Patient engagement with research: European population register study.
McKevitt, C., Fudge, N., Crichton, S., Bejot, Y., Daubail, B., DiCarlo, A., ... Wolfe, C.D.A. (2015). Health Expectations. [E-Pub ahead of print.] doi:10.1111/hex.12315
This cross sectional survey-study assessed the research awareness among patients who were participating in a population-based stroke registry in six European cities. As such, it provides Level IV research data (Polit & Beck, 2012). Recognizing that research participation, including Institutional Review Board approval and consenting processes, differ from those required in the U.S., the premise for the study is interesting, and generalizable. Data were collected from 481 patients who were registered as stroke patients and receiving care at a study site. Registering, in this circumstance, includes study participation consent. The response rate for the study was 74%, which is excellent. The survey was study-specific; developed by adapting previous questionnaires and adding research-specific items. Once developed, the survey was validated through the use of focus groups and pilot testing. These activities resulted in a 14-item survey, covering four domains posited to influence participation in a research study.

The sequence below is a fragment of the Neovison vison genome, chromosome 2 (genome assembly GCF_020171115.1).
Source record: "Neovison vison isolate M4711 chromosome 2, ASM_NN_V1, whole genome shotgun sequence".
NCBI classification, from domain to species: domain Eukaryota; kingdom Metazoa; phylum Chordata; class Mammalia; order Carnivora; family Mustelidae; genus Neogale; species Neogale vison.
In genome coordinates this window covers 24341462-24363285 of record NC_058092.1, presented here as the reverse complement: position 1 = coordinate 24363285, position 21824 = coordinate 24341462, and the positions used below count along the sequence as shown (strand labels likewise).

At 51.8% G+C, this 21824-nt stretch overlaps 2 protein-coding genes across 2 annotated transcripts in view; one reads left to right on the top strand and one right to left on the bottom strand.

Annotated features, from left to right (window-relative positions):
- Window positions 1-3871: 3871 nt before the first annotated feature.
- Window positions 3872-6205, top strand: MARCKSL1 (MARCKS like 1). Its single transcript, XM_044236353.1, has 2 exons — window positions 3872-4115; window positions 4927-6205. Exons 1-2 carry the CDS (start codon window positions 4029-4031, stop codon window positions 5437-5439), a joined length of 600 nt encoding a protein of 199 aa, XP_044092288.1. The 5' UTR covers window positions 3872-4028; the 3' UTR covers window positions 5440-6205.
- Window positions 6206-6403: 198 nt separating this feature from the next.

When describing their motivation for participating in a research study, the most frequent response was simply that the clinician provided the opportunity. Altruism, encouragement from a patient association, and the desire to obtain additional health services were the other motivating variables. However, 20% of these participants were not aware that they were participating in a research study; 57% could not describe the purpose of the registry to which they had been recruited. Additionally, 73% of the respondents reported not receiving any study results from their participating registry. Over half of these participants stated that they had not had opportunities to learn about stroke research; 60% reported never reading or knowing anything about stroke research results. The most interesting result concerns who should make decisions about research participation; 74% of all respondents identified health care professionals, 62.6% identified scientists or researchers, only 33.5% of these participants included stroke patients in the decision-making process.
Although these individuals provided appropriate consent, few participants were aware they were taking part in a research study. While consenting procedures are specific to each country, these participants reported not receiving study results or opportunities, such as stroke education, that are a part of the research. Replication of this study using research participants within the U.S. would be interesting. There appears to be a gap in our knowledge regarding research awareness among study participants and their motivation toward participation.
Peggy Ward-Smith, PhD, RN, is Director, Faculty Center for Excellence in Teaching (FaCET), University of Missouri-Kansas City, and an Associate Professor, School of Nursing, University of Missouri, Kansas City, MO, and a member of the Urologic Nursing Editorial Board.
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|Date:||May 1, 2015|
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